Saints for All Occasions is such a good book that spans fifty years of strained family dynamics.   I come from a long line of Irish-Americans there was so much that I could relate to in this book.   Nora is a tough woman, not real affectionate to her children, but she does what she has to do - even if it is raising her sister's baby as her own.  Theresa is also a strong woman, being able to give up her son and then commit her life to living as a cloistered nun. I have a second cousin who recently joined the convent (see, told you I could relate) and it was interesting to me hearing about life in the convent.  I could see where that life and devotion could be appealing.   The author moves the book around from the past and the present (2009) and the grief that Nora and family feels at the loss of Patrick is palpable and heartbreaking.   I wasn't sure how the story was going to end, but I was very pleased with the way it ended.  It was satisfying and it felt right.

Bottom line - Saints for All Occasions was one of those books that people are going to be talking about all summer.  The characters are rich and the story is intricate - so good!

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Tuesday, May 9, 2017

Saturday, May 6, 2017

(40)The Magnolia Story by Chip and Joanna Gaines


My husband had to go out of town for work last week and I spent the time binge-watching HGTV.  As much as I missed my husband, I loved being able to watch my HGTV shows guilt-free. A huge chunk of my binge was spent watching Fixer Upper (also, I know what to move to a lake) with Chip and Joanna Gaines. They seem like genuinely good people so I was curious to know more about them.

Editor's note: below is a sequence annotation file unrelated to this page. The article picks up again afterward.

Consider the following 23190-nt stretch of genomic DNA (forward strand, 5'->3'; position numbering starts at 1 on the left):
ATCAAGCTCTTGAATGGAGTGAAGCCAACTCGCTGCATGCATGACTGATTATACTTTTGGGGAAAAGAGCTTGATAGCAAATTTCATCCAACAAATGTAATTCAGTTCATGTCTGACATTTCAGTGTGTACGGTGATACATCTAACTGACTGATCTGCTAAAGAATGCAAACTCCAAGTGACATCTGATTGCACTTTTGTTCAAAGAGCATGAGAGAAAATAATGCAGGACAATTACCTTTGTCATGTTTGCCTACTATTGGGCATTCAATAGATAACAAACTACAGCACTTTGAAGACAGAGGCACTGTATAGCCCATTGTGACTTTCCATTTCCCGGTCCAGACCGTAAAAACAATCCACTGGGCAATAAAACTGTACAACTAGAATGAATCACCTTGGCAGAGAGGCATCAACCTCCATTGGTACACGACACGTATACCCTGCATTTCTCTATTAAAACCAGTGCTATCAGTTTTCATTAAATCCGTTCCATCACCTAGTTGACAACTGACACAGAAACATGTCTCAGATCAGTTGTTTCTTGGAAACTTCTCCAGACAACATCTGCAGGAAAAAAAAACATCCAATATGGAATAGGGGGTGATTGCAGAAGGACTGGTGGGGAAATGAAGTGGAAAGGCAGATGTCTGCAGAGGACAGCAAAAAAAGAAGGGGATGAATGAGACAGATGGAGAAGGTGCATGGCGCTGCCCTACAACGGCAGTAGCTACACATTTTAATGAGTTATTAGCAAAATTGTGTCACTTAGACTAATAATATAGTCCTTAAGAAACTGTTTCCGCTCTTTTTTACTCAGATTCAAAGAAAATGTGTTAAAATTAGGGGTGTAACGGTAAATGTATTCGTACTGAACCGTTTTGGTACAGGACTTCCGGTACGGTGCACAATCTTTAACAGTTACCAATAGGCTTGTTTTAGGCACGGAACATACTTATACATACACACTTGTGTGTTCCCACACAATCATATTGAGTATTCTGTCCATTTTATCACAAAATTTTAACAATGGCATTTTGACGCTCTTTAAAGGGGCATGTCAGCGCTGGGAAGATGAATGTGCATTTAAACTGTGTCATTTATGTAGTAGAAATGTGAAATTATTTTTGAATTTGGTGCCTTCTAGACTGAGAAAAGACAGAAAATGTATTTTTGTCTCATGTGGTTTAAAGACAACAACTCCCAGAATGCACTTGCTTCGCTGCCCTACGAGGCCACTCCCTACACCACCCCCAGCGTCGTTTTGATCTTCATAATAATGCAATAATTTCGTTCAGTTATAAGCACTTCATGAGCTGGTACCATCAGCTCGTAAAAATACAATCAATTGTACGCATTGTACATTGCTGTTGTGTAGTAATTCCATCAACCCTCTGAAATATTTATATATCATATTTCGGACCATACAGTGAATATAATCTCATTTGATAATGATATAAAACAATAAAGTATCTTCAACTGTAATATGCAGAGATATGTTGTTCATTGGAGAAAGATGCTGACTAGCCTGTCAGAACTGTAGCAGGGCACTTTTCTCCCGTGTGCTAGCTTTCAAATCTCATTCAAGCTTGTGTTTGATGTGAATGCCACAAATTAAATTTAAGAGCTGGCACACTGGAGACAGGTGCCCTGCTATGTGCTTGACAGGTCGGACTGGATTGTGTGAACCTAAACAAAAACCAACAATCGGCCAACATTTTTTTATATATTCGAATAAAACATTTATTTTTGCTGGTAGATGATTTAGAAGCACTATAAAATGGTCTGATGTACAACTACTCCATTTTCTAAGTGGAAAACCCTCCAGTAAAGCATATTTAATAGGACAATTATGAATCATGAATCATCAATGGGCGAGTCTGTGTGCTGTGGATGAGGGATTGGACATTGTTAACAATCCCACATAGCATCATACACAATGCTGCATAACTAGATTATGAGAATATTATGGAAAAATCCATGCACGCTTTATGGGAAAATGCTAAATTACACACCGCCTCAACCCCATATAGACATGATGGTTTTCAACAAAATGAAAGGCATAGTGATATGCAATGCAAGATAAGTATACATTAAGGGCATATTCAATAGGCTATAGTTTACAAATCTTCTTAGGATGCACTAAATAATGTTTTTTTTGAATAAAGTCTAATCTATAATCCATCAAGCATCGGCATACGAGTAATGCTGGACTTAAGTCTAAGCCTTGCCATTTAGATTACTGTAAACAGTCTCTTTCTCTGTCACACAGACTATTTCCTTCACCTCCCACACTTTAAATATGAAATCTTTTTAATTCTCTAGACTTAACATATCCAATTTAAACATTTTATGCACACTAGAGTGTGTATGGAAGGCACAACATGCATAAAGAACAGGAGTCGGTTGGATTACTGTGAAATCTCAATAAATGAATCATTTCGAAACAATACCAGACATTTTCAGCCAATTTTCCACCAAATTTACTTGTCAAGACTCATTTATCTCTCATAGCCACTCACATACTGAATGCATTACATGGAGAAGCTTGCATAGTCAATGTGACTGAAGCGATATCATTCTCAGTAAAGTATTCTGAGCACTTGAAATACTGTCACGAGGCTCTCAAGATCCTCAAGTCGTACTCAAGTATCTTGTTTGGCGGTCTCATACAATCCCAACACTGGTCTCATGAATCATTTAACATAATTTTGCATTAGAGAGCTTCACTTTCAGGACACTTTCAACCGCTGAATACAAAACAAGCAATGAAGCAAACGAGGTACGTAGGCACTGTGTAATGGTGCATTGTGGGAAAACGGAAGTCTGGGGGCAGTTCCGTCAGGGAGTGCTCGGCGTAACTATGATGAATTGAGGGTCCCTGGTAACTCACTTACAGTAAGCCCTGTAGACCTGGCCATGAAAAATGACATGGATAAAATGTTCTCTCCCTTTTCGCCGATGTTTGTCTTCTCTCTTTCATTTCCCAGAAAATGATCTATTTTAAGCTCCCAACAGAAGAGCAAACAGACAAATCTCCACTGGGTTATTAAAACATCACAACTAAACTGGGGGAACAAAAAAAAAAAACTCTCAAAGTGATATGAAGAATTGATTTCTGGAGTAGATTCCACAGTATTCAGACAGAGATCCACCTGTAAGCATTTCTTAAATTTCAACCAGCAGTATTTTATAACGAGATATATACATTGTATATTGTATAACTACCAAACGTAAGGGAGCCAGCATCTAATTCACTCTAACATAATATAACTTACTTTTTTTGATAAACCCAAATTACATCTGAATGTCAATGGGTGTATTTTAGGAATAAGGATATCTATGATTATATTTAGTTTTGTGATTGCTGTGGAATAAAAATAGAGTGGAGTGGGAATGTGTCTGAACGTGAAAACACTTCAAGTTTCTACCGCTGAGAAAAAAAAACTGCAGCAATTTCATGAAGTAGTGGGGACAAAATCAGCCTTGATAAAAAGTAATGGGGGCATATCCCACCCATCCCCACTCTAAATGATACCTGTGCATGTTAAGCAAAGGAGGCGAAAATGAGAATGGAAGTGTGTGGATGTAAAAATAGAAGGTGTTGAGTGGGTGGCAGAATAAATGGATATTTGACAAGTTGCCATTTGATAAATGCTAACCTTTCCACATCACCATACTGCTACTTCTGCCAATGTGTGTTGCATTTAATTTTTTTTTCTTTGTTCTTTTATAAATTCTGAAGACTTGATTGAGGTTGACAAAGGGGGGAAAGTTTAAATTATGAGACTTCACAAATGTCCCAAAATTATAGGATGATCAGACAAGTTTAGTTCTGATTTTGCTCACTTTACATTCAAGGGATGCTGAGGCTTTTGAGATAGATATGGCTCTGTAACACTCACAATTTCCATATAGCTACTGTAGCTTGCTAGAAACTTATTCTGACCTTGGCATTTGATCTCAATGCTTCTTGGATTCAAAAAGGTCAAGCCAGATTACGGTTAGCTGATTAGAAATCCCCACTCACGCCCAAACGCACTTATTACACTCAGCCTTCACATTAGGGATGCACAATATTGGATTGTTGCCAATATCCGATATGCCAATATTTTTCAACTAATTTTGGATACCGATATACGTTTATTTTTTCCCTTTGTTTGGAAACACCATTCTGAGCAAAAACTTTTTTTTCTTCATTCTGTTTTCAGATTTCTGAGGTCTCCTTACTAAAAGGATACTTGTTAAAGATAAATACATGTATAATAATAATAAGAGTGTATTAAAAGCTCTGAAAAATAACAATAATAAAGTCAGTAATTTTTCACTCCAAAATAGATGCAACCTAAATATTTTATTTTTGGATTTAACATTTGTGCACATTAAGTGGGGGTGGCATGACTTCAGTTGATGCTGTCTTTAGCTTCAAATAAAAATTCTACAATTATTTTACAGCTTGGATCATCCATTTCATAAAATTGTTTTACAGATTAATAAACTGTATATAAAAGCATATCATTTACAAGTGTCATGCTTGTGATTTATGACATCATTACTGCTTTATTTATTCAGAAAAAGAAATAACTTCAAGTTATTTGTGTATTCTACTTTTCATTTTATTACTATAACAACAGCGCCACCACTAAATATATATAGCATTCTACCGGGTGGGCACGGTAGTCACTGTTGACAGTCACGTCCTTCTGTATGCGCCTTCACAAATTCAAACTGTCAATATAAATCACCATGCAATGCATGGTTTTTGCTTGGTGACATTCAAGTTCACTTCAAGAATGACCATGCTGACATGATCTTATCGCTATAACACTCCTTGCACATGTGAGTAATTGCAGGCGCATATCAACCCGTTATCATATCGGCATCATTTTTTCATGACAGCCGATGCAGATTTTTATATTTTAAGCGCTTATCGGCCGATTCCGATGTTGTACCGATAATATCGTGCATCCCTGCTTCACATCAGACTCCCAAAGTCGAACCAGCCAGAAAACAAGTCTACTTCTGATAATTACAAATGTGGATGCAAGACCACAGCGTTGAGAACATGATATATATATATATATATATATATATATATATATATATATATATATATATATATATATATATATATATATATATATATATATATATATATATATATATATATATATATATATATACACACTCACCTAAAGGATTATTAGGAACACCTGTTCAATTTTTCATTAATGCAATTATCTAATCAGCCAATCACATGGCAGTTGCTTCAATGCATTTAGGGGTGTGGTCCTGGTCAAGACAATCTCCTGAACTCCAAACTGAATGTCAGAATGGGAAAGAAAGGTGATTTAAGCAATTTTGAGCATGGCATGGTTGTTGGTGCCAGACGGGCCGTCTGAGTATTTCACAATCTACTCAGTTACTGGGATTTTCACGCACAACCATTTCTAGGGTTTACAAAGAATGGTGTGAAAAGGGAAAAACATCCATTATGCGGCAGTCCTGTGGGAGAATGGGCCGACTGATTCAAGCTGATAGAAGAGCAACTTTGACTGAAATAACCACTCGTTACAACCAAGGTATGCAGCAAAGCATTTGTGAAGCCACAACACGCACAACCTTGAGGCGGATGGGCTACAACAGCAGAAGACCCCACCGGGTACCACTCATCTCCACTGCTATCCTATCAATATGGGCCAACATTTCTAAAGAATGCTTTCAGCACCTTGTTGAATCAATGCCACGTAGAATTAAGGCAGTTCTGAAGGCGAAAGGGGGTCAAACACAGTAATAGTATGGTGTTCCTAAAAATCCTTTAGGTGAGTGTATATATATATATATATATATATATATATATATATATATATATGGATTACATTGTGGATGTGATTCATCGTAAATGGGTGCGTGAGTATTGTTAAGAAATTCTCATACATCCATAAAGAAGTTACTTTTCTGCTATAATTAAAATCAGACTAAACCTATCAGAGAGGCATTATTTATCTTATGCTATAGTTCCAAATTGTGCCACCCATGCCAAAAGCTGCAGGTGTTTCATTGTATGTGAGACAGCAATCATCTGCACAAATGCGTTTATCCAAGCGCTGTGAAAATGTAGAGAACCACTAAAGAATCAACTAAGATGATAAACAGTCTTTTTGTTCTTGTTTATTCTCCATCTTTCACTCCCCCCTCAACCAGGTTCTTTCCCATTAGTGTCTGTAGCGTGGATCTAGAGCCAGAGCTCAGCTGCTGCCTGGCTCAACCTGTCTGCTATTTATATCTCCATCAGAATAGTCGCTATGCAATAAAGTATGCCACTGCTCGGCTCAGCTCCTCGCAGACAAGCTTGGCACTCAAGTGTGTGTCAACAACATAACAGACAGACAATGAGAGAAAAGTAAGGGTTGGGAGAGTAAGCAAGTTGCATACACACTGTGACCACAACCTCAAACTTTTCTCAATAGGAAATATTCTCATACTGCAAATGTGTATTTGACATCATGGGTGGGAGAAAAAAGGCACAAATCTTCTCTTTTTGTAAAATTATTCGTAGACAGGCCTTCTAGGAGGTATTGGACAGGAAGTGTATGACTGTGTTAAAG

The Magnolia Story is primarily told from Joanna's perspective with some narration from Chip thrown in for good measure. We learn how Chip and Joanna met and all about their first date and their early days of dating.  It seems like even then Chip was fun-loving, even if a little bit scatter-brained.  Joanna was brave enough to share that not once, but twice Chip left their oldest alone in the house while she was out. He just didn't think about the baby when he needed/wanted to go do something. I am sure their critics jumped all over that nugget of truth.  Another interesting nugget - they don't even own a television.

Joanna and Chip go into detail of how they got started.  Their early house flips - the ones they lived in while flipping.  They also go into detail over some of Chips crazier ideas.  I am not sure I could handle having a husband who just buys a house (or a houseboat) on a whim because he had an idea that could make them money.   Both Chip and Joanna admitted that they had help along the way and that often times help came from unexpected places.  One thing cannot be denied, though.  Chip and Joanna have worked very hard to get where they are today.  And they work very hard to maintain their success.  It is admirable and inspiring.

Bottom line - Reality television stars tend to go down in a blaze of glory.  In fact, another HGTV couple just went through a divorce. Chip and Joanna Gaines appear to be more grounded and more secure in their marriage than the other couple. They seem like genuinely wonderful people and I wish them nothing but continued success and happiness.

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Tuesday, May 2, 2017

Monday, May 1, 2017

(39)The Forever Summer by Jamie Brenner